One of the many questions regarding this upcoming Vancouver Canucks’ season was whether the team’s first-round pick in the 2018 NHL Entry Draft, Quinn Hughes, would turn professional right away.
(Some—but not nearly all—of the other questions: How will Jim Benning adapt to a Trevor Linden-free organization? Is Sven Baertschi a first-line winger? Can Ben Hutton bounce back? Who will play with Elias Pettersson?)
Hughes would have joined just a handful of Canucks who have made the leap to the club directly from the draft, including the recently departed Linden.
It wasn’t to be, however, as the young phenom announced he will be going back to the University of Michigan for his sophomore year.
It’s a good decision for everyone involved, with the possible exception of Canucks fans.
There was the possibility that, were Hughes to sign an entry level deal, he would end up spending some of his time in Utica of the American Hockey League. That wouldn’t have been ideal for anyone, but the reality was that if he were to make the jump to the NHL right away, he likely wouldn’t have gotten big minutes with the Canucks.
And the Canucks, knowing he wasn’t getting enough time each night, would have had to think about sending him down to Utica.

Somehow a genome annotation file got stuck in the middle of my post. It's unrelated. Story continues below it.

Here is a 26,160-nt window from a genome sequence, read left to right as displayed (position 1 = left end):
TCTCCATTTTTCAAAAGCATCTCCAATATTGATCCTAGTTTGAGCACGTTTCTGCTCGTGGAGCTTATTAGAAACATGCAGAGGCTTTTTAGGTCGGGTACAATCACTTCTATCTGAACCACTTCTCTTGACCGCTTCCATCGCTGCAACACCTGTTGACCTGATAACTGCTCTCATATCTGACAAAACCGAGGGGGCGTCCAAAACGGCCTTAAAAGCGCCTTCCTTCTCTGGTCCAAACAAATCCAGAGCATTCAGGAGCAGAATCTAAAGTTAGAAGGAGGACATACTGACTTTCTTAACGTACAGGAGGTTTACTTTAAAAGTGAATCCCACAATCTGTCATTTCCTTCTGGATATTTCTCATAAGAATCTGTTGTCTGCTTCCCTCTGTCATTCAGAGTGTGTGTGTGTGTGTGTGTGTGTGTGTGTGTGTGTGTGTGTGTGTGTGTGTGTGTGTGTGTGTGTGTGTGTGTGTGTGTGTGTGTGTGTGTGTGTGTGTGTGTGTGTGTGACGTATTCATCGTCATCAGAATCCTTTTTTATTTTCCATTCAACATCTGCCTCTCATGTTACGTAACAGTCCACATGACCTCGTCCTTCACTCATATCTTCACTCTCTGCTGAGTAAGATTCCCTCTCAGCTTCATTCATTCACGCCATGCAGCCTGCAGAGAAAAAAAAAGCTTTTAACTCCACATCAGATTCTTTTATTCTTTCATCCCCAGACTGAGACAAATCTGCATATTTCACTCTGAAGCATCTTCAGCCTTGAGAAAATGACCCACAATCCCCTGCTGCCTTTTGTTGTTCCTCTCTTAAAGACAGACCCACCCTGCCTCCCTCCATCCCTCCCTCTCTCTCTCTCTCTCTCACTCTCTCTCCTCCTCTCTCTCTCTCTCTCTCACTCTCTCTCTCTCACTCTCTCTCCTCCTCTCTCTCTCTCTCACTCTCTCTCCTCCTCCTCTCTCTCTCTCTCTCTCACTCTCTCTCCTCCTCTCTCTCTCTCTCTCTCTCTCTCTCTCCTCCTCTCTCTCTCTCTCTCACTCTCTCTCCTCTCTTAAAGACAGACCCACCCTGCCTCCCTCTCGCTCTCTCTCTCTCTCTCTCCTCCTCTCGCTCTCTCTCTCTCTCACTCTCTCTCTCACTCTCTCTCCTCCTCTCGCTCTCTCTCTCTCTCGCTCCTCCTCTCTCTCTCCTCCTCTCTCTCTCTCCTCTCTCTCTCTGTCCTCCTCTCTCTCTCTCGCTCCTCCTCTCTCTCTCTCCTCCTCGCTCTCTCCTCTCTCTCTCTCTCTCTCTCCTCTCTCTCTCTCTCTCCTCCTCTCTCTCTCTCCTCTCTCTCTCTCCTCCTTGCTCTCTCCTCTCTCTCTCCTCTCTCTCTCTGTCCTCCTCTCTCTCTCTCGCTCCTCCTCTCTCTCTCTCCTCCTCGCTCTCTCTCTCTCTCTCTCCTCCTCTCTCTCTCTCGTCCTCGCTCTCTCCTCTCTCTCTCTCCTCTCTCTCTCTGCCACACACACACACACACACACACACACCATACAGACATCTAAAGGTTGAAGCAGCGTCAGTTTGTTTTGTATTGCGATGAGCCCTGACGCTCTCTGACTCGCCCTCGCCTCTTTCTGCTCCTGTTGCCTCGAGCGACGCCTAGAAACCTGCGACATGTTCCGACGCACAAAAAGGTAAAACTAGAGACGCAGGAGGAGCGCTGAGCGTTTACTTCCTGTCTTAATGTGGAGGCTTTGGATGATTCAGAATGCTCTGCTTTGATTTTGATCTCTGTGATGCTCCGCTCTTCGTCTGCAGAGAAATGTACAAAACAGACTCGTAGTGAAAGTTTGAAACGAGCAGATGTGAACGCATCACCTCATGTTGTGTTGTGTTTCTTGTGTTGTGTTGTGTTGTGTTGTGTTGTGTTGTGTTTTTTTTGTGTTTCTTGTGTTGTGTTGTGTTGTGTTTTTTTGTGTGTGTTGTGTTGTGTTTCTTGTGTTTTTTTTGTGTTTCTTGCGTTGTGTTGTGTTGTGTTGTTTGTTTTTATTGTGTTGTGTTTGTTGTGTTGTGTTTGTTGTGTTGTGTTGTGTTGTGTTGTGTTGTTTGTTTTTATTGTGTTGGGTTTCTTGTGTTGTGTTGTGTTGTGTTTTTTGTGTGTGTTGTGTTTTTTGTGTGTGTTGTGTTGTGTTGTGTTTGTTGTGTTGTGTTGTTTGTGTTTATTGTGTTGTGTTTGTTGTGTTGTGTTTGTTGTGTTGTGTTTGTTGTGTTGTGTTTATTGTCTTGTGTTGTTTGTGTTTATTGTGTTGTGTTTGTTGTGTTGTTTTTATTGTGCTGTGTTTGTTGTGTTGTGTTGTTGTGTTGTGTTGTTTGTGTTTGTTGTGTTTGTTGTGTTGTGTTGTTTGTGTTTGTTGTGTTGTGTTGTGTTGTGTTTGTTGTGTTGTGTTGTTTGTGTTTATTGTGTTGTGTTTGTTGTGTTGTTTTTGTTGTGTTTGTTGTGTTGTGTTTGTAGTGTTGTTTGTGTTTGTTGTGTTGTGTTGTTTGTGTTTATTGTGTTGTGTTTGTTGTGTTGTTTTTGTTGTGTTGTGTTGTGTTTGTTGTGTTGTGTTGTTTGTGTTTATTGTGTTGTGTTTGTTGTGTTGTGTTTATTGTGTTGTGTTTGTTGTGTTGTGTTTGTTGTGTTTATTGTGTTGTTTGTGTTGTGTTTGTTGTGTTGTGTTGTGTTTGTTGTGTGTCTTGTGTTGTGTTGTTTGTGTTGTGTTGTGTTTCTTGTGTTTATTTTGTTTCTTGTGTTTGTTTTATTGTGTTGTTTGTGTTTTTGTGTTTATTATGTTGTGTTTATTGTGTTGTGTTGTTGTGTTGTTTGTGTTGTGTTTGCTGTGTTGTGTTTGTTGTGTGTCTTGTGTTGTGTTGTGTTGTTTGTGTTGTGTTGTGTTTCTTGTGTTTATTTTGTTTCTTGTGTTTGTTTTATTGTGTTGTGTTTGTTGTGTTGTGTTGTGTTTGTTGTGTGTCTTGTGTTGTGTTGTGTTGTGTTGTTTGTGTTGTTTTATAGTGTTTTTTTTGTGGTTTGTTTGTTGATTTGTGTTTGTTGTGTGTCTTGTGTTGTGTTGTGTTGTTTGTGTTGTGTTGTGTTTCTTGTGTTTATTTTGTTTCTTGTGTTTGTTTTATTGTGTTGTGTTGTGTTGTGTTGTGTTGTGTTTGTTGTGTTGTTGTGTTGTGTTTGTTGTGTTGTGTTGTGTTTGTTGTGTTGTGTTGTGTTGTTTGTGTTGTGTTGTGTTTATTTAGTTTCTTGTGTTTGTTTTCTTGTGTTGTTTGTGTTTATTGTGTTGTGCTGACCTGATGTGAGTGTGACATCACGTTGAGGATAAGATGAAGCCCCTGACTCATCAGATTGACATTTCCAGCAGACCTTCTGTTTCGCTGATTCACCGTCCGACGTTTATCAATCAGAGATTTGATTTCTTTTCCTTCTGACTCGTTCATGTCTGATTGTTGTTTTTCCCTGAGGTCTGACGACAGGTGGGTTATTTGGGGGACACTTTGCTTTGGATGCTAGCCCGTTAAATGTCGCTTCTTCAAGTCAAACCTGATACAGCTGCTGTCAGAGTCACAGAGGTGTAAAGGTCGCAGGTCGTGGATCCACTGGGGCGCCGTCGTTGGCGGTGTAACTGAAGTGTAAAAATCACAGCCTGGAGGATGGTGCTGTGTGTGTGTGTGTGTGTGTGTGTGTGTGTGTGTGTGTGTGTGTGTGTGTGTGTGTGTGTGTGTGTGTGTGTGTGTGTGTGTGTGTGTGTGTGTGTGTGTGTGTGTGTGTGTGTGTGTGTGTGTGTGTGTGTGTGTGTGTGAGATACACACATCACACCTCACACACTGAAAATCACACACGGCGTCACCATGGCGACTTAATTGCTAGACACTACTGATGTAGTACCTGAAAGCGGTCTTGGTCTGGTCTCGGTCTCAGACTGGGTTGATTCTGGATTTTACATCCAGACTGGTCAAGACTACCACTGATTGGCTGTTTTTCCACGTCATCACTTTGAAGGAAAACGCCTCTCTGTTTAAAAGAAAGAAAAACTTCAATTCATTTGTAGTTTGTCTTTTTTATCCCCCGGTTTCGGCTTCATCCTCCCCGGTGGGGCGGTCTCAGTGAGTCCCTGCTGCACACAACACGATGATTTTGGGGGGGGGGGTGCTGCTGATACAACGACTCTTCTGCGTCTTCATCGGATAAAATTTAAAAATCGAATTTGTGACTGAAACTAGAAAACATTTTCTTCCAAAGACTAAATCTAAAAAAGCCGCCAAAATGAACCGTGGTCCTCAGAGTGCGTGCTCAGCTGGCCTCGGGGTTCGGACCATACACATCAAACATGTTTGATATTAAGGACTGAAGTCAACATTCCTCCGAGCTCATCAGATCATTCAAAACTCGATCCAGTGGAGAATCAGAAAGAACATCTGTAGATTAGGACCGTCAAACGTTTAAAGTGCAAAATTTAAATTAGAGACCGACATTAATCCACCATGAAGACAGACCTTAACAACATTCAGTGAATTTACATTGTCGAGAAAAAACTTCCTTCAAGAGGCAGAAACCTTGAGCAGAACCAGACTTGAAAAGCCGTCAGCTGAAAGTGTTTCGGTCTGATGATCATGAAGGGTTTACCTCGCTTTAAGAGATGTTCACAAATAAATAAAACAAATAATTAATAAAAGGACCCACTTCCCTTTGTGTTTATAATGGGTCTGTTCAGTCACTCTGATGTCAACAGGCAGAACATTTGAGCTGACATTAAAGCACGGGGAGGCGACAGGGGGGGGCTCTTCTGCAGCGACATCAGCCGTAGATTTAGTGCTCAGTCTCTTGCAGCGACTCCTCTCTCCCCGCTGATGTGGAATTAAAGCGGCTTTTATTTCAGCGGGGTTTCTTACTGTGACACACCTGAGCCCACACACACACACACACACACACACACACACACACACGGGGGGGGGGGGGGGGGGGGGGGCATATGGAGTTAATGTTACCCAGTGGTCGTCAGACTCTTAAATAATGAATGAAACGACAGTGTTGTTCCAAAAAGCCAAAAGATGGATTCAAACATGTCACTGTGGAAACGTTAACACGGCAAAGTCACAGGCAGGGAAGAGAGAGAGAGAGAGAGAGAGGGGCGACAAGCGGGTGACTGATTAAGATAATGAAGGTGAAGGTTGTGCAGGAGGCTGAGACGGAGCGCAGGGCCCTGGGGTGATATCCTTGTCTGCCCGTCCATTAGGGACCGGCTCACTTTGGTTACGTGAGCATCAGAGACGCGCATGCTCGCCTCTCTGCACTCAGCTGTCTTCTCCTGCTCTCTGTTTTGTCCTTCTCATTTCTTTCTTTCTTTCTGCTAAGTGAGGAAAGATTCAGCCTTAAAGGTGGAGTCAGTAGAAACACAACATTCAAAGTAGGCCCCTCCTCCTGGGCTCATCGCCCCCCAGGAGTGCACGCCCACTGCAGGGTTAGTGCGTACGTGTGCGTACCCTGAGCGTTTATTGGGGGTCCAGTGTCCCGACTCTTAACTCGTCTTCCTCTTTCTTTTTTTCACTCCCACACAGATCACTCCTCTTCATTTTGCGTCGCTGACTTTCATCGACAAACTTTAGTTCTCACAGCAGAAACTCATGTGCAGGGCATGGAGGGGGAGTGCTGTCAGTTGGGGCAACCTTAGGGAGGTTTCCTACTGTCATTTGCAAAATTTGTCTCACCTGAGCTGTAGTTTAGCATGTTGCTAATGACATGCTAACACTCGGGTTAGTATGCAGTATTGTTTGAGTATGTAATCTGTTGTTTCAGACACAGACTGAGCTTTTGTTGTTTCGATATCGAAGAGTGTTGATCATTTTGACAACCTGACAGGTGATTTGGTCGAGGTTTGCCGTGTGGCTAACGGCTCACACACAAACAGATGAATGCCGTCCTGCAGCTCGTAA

If Hughes wasn’t going to play at the highest level, there was never a point in burning a year of his entry-level deal.
The Canucks already have more defencemen than they can handle at the moment, with eight rearguards on one-way contracts, and Hughes, as a minor-league eligible player, wouldn’t have to go through waivers in order to be sent down to the AHL.
It’s also probably better for Hughes to spend another year in a familiar environment dominating his peers in college before he makes the step to the NHL.
His brother Jack, the consensus number one pick in the upcoming 2019 draft (which will be held in Vancouver), hasn’t committed to a school yet, but it’s possible he could sign on to Michigan, creating an even better atmosphere for Quinn.
The older Hughes would also benefit from adding a few pounds to his 5’10, 170-pound frame before he takes on massive NHL forecheckers.
Yes, it’s a little unfortunate for Canucks fans in that they won’t be able to watch Hughes skate circles around NHLers (he’s already a better skater than three-quarters of the league), but most would agree that it’s better for both the club and player in the long run.
Besides, hockey fans in this town will almost definitely have the chance to see Hughes suit up at the 2019 World Junior Championships, held in Vancouver and Victoria.
It’s a relative certainty that the Canucks’ prospect will be counted on to lead the U.S. at the tournament.
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